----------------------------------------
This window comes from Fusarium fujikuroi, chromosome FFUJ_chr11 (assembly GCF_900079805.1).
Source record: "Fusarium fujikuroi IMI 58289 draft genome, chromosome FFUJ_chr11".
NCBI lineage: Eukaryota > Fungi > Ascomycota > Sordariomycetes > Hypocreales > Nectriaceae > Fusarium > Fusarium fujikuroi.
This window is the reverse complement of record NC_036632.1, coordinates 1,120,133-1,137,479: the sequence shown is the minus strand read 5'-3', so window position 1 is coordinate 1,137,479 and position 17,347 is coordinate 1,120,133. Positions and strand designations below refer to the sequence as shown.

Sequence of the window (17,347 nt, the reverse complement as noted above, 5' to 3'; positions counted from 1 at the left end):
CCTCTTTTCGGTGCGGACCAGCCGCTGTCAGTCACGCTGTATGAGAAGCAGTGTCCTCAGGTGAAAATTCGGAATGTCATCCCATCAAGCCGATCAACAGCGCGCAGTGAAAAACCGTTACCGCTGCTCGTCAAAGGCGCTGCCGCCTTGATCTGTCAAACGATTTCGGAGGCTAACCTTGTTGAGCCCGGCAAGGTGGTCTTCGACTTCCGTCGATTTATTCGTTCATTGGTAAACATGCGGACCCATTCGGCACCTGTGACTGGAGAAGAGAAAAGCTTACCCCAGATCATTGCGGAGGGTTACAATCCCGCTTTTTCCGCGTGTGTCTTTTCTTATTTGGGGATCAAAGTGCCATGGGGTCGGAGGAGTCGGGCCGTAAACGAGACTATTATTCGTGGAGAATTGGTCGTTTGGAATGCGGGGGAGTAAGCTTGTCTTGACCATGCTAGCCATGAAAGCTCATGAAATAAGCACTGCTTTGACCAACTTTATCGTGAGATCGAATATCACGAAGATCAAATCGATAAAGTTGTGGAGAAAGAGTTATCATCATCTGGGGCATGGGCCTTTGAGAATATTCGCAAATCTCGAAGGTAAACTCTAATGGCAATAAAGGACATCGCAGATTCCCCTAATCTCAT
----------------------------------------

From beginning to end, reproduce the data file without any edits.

This window comes from Fusarium fujikuroi, chromosome FFUJ_chr11 (assembly GCF_900079805.1).
Source record: "Fusarium fujikuroi IMI 58289 draft genome, chromosome FFUJ_chr11".
NCBI lineage: Eukaryota > Fungi > Ascomycota > Sordariomycetes > Hypocreales > Nectriaceae > Fusarium > Fusarium fujikuroi.
This window is the reverse complement of record NC_036632.1, coordinates 1,120,133-1,137,479: the sequence shown is the minus strand read 5'-3', so window position 1 is coordinate 1,137,479 and position 17,347 is coordinate 1,120,133. Positions and strand designations below refer to the sequence as shown.

Sequence of the window (17,347 nt, the reverse complement as noted above, 5' to 3'; positions counted from 1 at the left end):
CCTCTTTTCGGTGCGGACCAGCCGCTGTCAGTCACGCTGTATGAGAAGCAGTGTCCTCAGGTGAAAATTCGGAATGTCATCCCATCAAGCCGATCAACAGCGCGCAGTGAAAAACCGTTACCGCTGCTCGTCAAAGGCGCTGCCGCCTTGATCTGTCAAACGATTTCGGAGGCTAACCTTGTTGAGCCCGGCAAGGTGGTCTTCGACTTCCGTCGATTTATTCGTTCATTGGTAAACATGCGGACCCATTCGGCACCTGTGACTGGAGAAGAGAAAAGCTTACCCCAGATCATTGCGGAGGGTTACAATCCCGCTTTTTCCGCGTGTGTCTTTTCTTATTTGGGGATCAAAGTGCCATGGGGTCGGAGGAGTCGGGCCGTAAACGAGACTATTATTCGTGGAGAATTGGTCGTTTGGAATGCGGGGGAGTAAGCTTGTCTTGACCATGCTAGCCATGAAAGCTCATGAAATAAGCACTGCTTTGACCAACTTTATCGTGAGATCGAATATCACGAAGATCAAATCGATAAAGTTGTGGAGAAAGAGTTATCATCATCTGGGGCATGGGCCTTTGAGAATATTCGCAAATCTCGAAGGTAAACTCTAATGGCAATAAAGGACATCGCAGATTCCCCTAATCTCAT